- Is the teacher generally reputable and respected?
- Have they or the center been involved in any scandals?
- Does the meditative community feel authentic and comfortable?
Trust your intuition and use your common sense. Most good meditation centers charge only enough to sustain the retreat, the center, and possibly residential monastics, so be wary of any retreat that seems exorbitantly expensive.
What should I expect to happen?
It’s natural to want to know what to expect when going into something new, but in meditation, the best advice is to try not to have any expectations. If you’ve never practiced meditation before, rest assured that whatever you expect it to be, it is not. Whatever you consider being “good” at meditation to be, you are probably wrong. So recognize your expectations, and then do your best to let them go, giving the technique a chance to be what it is on its own terms.
That said, it’s important to be prepared to face certain common obstacles which are sure to arise for anyone going on their first meditation retreat. Depriving your mind of its usual diet of sensory input will often result in an intense boredom, for example. When this happens, keep in mind that times when you are bored are often precursors to extraordinary growth and insight, so it’s important not to succumb to the temptation to bend the retreat rules and indulge in a distraction. Be curious about your boredom and stick with the practice.
Recognize your expectations, and then do your best to let them go, giving the technique a chance to be what it is on its own terms.
Other challenges might present themselves in the form of cultural, religious, or ritualistic practices which you are unable to understand or which seem alien, misguided, or counterproductive. Being surrounded by beliefs and spiritual or psychological practices with which you disagree can be extraordinarily discomforting. Keep your sense of skepticism, but remember why you entered into the retreat in the first place, and try to keep an open mind while giving the practice a chance.
The meditative experience can also bring to the surface a more personal kind of uneasiness. A retreat may give you time to see things about yourself and your world that normally remain uncovered by life’s business and distractions. Treat these moments of unease with gratitude, lightness, and optimism. Use your insights as an opportunity for growth. Whatever the challenge, keep in mind that your discomfort is impermanent and is sure to pass during the course of the retreat.
It’s also important not to quit on the retreat, as leaving part way through the experience can be counterproductive and even harmful. Everyone faces struggles, but at the end of a retreat, people are almost always happy they came and stayed. You may find that learning how to gently navigate challenges with patience and kindness is one of the lasting rewards of your experience.
The experience isn’t all doom and gloom, of course. You may have times of great bliss and joy. Try to treat these with the same sense of lightness and awareness of impermanence as you treat the challenges. Again, nothing lasts forever, even if you’d like it to.
Finding the place for you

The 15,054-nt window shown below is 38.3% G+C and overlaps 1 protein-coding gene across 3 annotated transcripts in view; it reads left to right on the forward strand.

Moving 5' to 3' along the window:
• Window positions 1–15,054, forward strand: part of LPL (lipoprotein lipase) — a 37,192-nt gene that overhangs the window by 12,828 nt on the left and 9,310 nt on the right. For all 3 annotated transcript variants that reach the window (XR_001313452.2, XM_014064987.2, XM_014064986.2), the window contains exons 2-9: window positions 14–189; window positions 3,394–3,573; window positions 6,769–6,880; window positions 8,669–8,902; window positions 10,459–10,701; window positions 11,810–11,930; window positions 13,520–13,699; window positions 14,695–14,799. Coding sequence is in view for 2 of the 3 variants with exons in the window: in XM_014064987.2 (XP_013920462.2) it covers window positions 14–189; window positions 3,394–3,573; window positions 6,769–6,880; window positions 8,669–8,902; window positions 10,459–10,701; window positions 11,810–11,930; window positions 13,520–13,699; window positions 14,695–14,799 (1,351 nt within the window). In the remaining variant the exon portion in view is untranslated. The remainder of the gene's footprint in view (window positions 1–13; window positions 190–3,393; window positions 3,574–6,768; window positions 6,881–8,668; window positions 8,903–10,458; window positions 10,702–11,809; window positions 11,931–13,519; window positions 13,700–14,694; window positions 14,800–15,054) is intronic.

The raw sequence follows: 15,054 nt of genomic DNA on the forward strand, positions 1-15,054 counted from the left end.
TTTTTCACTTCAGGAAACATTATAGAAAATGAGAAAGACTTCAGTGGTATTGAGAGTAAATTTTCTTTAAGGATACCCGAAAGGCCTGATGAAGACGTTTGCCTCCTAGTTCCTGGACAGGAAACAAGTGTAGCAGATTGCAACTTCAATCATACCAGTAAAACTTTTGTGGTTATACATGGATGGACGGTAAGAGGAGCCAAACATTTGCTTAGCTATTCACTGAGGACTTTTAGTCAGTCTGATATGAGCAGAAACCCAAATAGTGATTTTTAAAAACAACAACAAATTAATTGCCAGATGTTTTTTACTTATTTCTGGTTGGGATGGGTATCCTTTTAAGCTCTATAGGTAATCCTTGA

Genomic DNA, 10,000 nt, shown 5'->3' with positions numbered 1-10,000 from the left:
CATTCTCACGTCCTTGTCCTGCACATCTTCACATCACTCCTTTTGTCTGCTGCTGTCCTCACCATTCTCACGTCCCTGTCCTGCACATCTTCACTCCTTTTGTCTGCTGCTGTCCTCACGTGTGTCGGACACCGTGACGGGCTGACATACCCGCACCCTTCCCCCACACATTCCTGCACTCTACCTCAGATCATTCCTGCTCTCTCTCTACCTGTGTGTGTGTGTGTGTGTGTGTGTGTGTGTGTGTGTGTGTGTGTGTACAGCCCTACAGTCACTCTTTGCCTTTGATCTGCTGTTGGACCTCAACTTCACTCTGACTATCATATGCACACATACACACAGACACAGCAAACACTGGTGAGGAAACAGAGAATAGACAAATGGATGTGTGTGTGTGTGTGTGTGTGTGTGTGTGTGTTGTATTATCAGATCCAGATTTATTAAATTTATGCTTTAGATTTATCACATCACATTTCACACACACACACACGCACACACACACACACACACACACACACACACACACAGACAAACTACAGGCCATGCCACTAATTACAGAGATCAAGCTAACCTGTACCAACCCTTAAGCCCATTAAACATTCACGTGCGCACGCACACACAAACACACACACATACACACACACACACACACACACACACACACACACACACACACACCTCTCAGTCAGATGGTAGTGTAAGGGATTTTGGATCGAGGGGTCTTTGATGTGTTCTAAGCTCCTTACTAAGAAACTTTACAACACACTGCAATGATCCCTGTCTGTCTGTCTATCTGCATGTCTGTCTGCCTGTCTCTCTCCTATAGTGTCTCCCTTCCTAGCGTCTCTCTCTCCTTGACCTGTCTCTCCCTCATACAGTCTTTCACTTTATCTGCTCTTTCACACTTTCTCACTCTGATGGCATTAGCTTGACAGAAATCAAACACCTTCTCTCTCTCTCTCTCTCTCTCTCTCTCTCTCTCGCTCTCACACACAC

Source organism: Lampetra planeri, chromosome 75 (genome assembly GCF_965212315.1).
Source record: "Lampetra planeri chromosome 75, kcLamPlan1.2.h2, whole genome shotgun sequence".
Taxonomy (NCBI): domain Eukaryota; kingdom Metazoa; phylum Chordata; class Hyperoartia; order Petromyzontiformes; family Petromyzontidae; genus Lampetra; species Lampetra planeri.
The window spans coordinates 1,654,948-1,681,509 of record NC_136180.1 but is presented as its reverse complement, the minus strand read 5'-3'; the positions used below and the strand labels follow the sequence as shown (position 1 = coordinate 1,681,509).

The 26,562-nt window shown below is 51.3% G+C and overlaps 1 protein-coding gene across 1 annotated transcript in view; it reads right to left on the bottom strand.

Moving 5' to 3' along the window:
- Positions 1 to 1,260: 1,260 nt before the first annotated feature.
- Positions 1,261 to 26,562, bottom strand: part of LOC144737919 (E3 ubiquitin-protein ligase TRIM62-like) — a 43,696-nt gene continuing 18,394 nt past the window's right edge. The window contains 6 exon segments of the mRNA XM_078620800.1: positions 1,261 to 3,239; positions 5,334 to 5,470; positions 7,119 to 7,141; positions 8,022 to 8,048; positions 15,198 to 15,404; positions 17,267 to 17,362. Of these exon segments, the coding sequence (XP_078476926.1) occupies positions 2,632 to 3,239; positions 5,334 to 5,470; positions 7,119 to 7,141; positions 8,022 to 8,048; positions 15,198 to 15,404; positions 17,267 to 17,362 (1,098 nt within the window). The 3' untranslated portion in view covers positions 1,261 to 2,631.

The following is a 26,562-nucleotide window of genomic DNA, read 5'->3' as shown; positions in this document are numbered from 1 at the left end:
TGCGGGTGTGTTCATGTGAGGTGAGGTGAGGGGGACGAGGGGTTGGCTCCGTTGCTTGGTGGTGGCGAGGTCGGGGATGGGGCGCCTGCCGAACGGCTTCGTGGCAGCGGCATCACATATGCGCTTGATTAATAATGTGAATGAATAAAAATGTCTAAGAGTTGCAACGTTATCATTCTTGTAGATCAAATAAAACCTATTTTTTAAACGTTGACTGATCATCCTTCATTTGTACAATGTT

Determining which centers are legitimate can be a daunting process. Below is a list of just some of the more reputable places around the world to learn how to meditate:
- Goenke Centers (over 120 centers around the world). You can learn Burmese vipassana meditation from renowned teacher S.N. Goenke (albeit via videotape) at any one of his centers in over 90 countries. All first-time retreatants must begin with a ten-day intensive training that involves long period of sitting meditation and a prohibition on talking to other participants. Goenke’s teaching is non-sectarian and practical and is stripped of any religious undertones.
- Suan Mokh (Chaiya, Thailand).Of the thousands of places to study meditation in Thailand, Wat Suan Mokh is likely the most famous amongst westerners. Here, retreatants can learn vipassana in a somewhat less rigorous (although still fairly strict) environment. Again, complete silence is required during the 10-day introductory retreats.
- FPMT Centers (over 158 centers around the world). The Foundation for the Preservation of the Mahayana Tradition hosts meditation centers in over 37 countries, teaching in the Tibetan tradition headed by the Dalai Lama. The most popular centers include the Root Institute and Tushita Meditation Center in India, offering regular introductory retreats, as well as Kopan Monastery in Nepal which offers a popular one-month introductory course for over 200 westerners every November. The approach is less rigorous, but has a more esoteric and devotional feel than the Vipassana traditions.
- Plum Village and Order of Interbeing Centers (France, Germany, and the United States). A more relaxed meditation experience is run by the followers of Thich Naht Hahn, one of the world’s most famous peace activists and advocates of mindfulness meditation. Retreats involve as little as a half-hour of sitting practice a day, with more focus on incorporating mindfulness into one’s daily routine. Come here with an open mind, as practices include singing wistful songs (complete with hand-motions) and “dharma discussion” which often resembles something like a group therapy session.
Returning to the world
The end of a meditation retreat can be a time of great possibility. You might feel a sense of renewal and optimism. Alternatively, you might have some fears about going back into the “real” world or integrating what you’ve learned on retreat into your daily life. Remember that it’s difficult to change habitual tendencies that have been ingrained over the course of many years with a few days or even weeks of retreat. Again gentleness and tempered expectations are key. Be realistic and treat your failures with kindness. Remember that the practices and lessons you’ve learned are available to you at any moment of your life. And, of course, you can always go back for more.
To read more about learning while traveling, check out the following articles:
- Immerse Yourself in a Culture While Learning
- Long Term Travel as Education
- Lessons from Around the World: 11 Skills to Learn on Your RTW Trip
Photo credits: teamaskins, all others courtesy of the author and may not be used without permission.